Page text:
- Former Proteas spinner Aaron Phangiso has opened up on the pain of being a regular squad member, but not getting game time at International Cricket Council tournaments.
- Phangiso went to four ICC tournaments, but only played three matches in all of them.
- He didn't get a run in the 2014 T20 World Cup and 2015 50-over World Cup, with his outings coming in the 2013 Champions Trophy (one) and 2016 T20 World Cup (two).
Former Proteas spinner Aaron Phangiso has opened up on the pain of being a squad member that did not get a game at the 2015 Cricket World Cup.
Speaking on the sixth day of the Cricket South Africa Cricket for Social Justice and Nation-building (SJN) hearings on Tuesday, Phangiso spoke about how not playing at tournaments despite being a squad member damaged him emotionally.
The now 37-year-old left-arm spinner was the only black African player in the 15-man Proteas squad for the 2015 World Cup and did not get a game.
That tournament was the second time Phangiso had gone to an International Cricket Council tournament without playing a game.
He was also part of the 2014 T20 World Cup sojourn where South Africa reached the semi-finals in Bangladesh, but he did not play there either.
Phangiso, who spent the bulk of his career at the Lions, but now will be playing for North-West, played only three games across the four ICC tournaments he went to.
He played one game against Pakistan at the 2013 Champions Trophy and two against Sri Lanka and the West Indies at the 2016 T20 World Cup.
Phangiso took the SJN back to his first ICC tournament experience in Bangladesh where he didn't play under the coaching/captain combination of Russell Domingo and AB de Villiers.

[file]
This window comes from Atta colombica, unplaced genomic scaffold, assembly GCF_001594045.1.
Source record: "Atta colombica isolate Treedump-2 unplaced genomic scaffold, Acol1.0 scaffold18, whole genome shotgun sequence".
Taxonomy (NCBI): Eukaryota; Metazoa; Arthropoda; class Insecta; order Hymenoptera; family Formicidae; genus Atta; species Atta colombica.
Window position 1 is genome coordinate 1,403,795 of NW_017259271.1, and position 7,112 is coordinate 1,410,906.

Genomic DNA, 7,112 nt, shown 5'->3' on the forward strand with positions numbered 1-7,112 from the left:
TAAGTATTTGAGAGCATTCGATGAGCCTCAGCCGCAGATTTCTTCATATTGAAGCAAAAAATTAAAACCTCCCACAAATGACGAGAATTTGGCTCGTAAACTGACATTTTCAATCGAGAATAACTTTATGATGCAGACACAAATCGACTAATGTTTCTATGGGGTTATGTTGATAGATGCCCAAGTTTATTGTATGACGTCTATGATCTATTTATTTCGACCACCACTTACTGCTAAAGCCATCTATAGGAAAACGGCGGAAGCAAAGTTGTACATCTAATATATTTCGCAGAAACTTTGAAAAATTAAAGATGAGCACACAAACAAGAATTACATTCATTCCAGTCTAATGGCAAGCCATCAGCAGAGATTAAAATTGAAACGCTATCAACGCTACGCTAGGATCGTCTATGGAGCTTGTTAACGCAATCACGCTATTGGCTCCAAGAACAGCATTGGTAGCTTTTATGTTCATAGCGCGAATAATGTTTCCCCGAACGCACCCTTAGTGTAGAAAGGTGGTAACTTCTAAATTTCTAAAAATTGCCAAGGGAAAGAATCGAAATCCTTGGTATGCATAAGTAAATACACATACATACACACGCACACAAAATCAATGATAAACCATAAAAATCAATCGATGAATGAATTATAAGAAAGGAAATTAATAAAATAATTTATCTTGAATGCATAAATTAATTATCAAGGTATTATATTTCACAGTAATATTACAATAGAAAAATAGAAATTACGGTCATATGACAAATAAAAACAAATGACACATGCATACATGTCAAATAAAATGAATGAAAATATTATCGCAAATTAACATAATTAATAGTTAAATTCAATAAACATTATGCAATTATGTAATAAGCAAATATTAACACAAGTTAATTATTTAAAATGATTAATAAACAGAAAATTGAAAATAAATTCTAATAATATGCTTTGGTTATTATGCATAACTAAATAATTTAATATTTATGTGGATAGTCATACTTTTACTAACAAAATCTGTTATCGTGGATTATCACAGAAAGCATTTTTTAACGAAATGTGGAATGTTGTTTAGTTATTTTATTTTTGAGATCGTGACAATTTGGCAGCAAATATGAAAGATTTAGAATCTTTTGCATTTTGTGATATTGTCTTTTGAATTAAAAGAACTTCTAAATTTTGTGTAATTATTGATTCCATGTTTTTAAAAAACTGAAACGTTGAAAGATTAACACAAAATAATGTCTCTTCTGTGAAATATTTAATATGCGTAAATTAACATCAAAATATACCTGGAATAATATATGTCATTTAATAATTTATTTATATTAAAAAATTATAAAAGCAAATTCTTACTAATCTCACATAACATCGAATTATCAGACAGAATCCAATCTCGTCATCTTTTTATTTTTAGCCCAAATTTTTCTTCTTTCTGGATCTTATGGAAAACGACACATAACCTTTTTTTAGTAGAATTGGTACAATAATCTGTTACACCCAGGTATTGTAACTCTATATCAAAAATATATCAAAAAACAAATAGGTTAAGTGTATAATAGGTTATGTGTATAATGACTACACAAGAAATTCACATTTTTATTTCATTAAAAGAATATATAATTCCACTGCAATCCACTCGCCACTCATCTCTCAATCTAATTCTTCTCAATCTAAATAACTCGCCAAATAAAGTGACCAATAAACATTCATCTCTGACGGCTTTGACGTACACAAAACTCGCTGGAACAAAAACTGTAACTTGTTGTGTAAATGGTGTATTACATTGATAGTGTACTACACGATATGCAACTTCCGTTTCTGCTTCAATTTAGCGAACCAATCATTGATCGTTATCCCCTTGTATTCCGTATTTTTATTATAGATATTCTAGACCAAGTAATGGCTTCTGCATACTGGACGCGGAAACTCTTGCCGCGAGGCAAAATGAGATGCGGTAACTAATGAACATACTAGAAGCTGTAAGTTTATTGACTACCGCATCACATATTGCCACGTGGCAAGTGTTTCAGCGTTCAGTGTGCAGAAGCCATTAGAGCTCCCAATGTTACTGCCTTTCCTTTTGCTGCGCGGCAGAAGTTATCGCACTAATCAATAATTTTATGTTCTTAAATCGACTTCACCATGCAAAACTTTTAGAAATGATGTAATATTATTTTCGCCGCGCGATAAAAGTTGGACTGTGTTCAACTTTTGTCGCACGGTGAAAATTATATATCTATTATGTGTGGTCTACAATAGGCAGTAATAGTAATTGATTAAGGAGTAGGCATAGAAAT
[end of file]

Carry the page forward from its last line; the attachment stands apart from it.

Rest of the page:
"I went to Bangladesh and I didn't get a chance to play. It was in the sub-continent and it only made sense that you would play your spinners," he said.
"When you ask the coaches and the management as to what [I] need to do to get an opportunity to play, showcase my talent or to contribute, it's always the same answer.
"'Wait your turn and your chance will come'. I played with Imran Tahir at the Lions and we always played in the same team, but when I asked the playing question, I was told that Imran was the number one spinner and we'll stick with him.
"It was heartbreaking because you could see other teams, even Australia with their pace bowling, picked teams that were dictated to by the conditions. Everyone was playing two to three spinners.
"I remember one game where India only used two overs of pace and the other 18 was taken up by spin.
"We stuck by one spinner in Imran and the other excuse I was given was JP Duminy bowling a couple of overs of spin when it wasn't his specialty, even though he was handy."
Phangiso then recollected his harsh experience of the 2015 Cricket World Cup in Australia and New Zealand, a tournament that's remembered for the Kyle Abbott/Vernon Philander selection debacle in the semi-final against New Zealand in Auckland.
While the Proteas were in Pool B where they lost to India and Pakistan, there were also games against the United Arab Emirates, Zimbabwe and Ireland where Phangiso wasn't given a run.